Keep warm with lower bills this winter
Winter means chilly evenings and big electricity bills, right? Not necessarily.
There are loads of smart ways to stay warm and cosy, while making sure you’re not stung by a huge bill at the end of the month.
Here are some top tips for winter to help you stay healthy and comfortable, cost-effectively.
- Stay dry. Moist air is harder to heat than dry air, plus it’s not healthy to breathe. Your first action should be managing moisture to ensure your home is as dry as possible.Cooking, showering and washing – get rid of steam with extraction fans. If you don’t have these, open windows during or after cooking, showering and washing up.Dry clothes outside or in a clothes dryer vented to outside – try not to use indoor airing racksVentilate – open windows and doors a few times a day to air the house and let moisture escape, even in winter. Opening your bedroom window slightly overnight is a good way to let out the moisture that builds upAir your bedding – duvets, pillows, and other bedding absorbs moisture over time, so air them outdoors when it’s sunny.
- Avoid un-flued gas heaters – which release toxic fumes and make your house damp. Cheap portable electric heaters are safer and cost less to run.
- Keep the heat in. Sneaky draughts can rob your home of heat, pushing up your bills.Draw curtains when it gets dark – to keep the heat in. The best curtains have a separate lining and are fitted close to the window, wide enough to generously overlap the window frames at the sides and long enough to touch the floor.Consider DIY window insulation kits – which can cut heat loss through windows by half and are a fraction of the cost of double-glazing.Stop draughts – do your windows and doors fit their frames? If needed, use draught stopping tape around windows and doors and draught excluders or door snakes along the bottom of doors.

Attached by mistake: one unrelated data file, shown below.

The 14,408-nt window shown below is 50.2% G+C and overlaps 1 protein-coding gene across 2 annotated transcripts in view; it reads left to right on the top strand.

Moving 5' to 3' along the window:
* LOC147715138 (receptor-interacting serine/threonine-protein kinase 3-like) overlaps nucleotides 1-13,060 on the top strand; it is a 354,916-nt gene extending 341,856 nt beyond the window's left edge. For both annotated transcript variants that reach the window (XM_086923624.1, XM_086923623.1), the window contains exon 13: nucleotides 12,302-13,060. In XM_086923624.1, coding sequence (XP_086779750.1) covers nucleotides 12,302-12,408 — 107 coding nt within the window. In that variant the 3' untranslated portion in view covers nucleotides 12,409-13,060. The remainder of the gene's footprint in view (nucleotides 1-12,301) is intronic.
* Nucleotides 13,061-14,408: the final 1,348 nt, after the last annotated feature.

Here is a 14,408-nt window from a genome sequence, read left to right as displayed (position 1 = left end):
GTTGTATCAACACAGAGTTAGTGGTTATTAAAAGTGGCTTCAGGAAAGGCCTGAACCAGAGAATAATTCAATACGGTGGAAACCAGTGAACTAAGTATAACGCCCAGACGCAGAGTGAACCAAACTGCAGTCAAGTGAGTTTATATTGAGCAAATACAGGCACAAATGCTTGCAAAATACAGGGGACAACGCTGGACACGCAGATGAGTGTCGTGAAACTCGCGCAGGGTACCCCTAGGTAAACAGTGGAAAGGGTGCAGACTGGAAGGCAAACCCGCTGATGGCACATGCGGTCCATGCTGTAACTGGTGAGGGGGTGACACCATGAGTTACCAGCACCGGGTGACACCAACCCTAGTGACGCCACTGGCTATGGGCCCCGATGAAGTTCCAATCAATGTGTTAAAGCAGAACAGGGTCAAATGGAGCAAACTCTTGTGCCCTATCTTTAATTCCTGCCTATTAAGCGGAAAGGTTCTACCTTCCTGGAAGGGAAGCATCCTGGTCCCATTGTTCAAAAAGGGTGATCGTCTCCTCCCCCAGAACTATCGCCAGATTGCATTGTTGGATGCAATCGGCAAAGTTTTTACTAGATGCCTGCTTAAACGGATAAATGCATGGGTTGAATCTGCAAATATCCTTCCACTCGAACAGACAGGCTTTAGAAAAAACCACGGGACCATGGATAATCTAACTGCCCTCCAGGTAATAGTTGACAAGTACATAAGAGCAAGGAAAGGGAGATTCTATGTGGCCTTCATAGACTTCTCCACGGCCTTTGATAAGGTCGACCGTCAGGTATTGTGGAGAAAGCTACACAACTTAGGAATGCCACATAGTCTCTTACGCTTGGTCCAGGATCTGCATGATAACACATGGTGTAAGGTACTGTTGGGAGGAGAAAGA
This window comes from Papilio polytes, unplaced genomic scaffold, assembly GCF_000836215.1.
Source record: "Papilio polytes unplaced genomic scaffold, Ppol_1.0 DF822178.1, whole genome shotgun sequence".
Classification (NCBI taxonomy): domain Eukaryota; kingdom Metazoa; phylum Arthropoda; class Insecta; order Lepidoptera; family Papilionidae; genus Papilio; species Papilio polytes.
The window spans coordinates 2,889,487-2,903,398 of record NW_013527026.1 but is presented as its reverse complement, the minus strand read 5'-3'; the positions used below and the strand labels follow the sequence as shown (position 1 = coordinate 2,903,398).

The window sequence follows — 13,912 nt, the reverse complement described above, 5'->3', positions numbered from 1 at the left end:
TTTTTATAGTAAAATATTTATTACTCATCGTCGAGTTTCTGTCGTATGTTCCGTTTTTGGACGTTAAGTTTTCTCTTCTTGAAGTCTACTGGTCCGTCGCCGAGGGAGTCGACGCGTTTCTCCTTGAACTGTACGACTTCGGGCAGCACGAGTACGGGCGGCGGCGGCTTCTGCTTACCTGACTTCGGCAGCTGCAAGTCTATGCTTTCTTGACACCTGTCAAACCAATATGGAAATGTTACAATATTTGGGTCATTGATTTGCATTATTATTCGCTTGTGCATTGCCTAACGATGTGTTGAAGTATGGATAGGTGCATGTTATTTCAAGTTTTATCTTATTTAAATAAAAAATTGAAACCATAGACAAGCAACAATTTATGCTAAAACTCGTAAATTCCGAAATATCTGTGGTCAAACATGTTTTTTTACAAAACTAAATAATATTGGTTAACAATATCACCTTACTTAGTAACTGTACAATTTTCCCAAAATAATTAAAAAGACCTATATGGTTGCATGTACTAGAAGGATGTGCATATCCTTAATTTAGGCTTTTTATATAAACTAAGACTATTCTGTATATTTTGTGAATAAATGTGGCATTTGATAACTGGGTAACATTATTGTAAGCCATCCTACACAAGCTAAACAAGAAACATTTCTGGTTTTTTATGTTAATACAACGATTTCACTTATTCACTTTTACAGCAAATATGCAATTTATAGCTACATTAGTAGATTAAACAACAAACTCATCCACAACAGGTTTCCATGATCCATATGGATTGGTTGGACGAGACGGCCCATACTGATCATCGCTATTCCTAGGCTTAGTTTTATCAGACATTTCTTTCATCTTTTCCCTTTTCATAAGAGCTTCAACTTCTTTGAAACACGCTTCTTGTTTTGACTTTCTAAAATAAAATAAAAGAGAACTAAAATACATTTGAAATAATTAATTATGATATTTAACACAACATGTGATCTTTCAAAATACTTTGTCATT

- Run your heater well. If you’ve got the heater blazing in an empty room it’s an obvious energy-waster.Turn heaters off when you don’t need them – rather than leaving them on when you’re not there, this includes your heat pump.Set your heater thermostat – for 18 to 20˚C during the day, or 16˚C in your bedroom overnight.Many heaters are only big enough to heat one room – so close doors and in the evening pull curtains.
- Use a heater directly in the room you want to heat – and keep the door shut (unless you have central heating).
You can read more about warm, healthy homes and energy-saving tips at www.energywise.govt.nz
Source – EECA Energywise (2017) At Home